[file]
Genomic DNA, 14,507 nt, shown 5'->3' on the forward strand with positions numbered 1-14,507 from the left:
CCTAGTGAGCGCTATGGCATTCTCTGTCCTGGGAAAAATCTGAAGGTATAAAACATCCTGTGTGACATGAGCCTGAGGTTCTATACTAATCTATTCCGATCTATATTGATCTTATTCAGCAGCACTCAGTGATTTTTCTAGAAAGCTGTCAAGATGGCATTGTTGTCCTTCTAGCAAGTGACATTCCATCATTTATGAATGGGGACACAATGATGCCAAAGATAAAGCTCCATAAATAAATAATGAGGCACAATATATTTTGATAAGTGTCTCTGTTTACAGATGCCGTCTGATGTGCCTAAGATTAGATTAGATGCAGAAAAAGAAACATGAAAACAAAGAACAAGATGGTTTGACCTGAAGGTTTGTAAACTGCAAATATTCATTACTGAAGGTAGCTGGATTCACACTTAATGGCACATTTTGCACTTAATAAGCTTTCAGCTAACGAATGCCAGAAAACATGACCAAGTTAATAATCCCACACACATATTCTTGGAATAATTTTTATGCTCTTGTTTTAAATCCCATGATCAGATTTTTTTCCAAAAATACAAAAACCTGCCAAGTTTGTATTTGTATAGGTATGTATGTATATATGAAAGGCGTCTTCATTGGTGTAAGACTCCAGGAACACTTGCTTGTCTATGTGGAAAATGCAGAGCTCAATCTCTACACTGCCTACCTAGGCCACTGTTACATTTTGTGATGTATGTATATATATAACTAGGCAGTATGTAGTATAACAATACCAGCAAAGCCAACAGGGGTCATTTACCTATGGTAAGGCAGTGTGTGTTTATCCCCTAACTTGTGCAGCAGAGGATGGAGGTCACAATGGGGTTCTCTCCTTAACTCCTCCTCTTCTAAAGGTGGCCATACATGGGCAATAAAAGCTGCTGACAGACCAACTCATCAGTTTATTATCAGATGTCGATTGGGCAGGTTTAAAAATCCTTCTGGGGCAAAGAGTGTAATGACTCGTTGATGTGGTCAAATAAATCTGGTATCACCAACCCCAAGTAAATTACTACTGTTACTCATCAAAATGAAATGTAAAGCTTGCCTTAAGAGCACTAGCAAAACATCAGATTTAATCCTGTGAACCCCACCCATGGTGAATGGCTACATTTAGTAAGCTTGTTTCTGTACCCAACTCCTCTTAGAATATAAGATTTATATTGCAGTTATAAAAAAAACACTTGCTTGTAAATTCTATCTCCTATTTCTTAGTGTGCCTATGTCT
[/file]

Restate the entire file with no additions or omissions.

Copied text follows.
Genomic DNA, 14,507 nt, shown 5'->3' on the forward strand with positions numbered 1-14,507 from the left:
CCTAGTGAGCGCTATGGCATTCTCTGTCCTGGGAAAAATCTGAAGGTATAAAACATCCTGTGTGACATGAGCCTGAGGTTCTATACTAATCTATTCCGATCTATATTGATCTTATTCAGCAGCACTCAGTGATTTTTCTAGAAAGCTGTCAAGATGGCATTGTTGTCCTTCTAGCAAGTGACATTCCATCATTTATGAATGGGGACACAATGATGCCAAAGATAAAGCTCCATAAATAAATAATGAGGCACAATATATTTTGATAAGTGTCTCTGTTTACAGATGCCGTCTGATGTGCCTAAGATTAGATTAGATGCAGAAAAAGAAACATGAAAACAAAGAACAAGATGGTTTGACCTGAAGGTTTGTAAACTGCAAATATTCATTACTGAAGGTAGCTGGATTCACACTTAATGGCACATTTTGCACTTAATAAGCTTTCAGCTAACGAATGCCAGAAAACATGACCAAGTTAATAATCCCACACACATATTCTTGGAATAATTTTTATGCTCTTGTTTTAAATCCCATGATCAGATTTTTTTCCAAAAATACAAAAACCTGCCAAGTTTGTATTTGTATAGGTATGTATGTATATATGAAAGGCGTCTTCATTGGTGTAAGACTCCAGGAACACTTGCTTGTCTATGTGGAAAATGCAGAGCTCAATCTCTACACTGCCTACCTAGGCCACTGTTACATTTTGTGATGTATGTATATATATAACTAGGCAGTATGTAGTATAACAATACCAGCAAAGCCAACAGGGGTCATTTACCTATGGTAAGGCAGTGTGTGTTTATCCCCTAACTTGTGCAGCAGAGGATGGAGGTCACAATGGGGTTCTCTCCTTAACTCCTCCTCTTCTAAAGGTGGCCATACATGGGCAATAAAAGCTGCTGACAGACCAACTCATCAGTTTATTATCAGATGTCGATTGGGCAGGTTTAAAAATCCTTCTGGGGCAAAGAGTGTAATGACTCGTTGATGTGGTCAAATAAATCTGGTATCACCAACCCCAAGTAAATTACTACTGTTACTCATCAAAATGAAATGTAAAGCTTGCCTTAAGAGCACTAGCAAAACATCAGATTTAATCCTGTGAACCCCACCCATGGTGAATGGCTACATTTAGTAAGCTTGTTTCTGTACCCAACTCCTCTTAGAATATAAGATTTATATTGCAGTTATAAAAAAAACACTTGCTTGTAAATTCTATCTCCTATTTCTTAGTGTGCCTATGTCT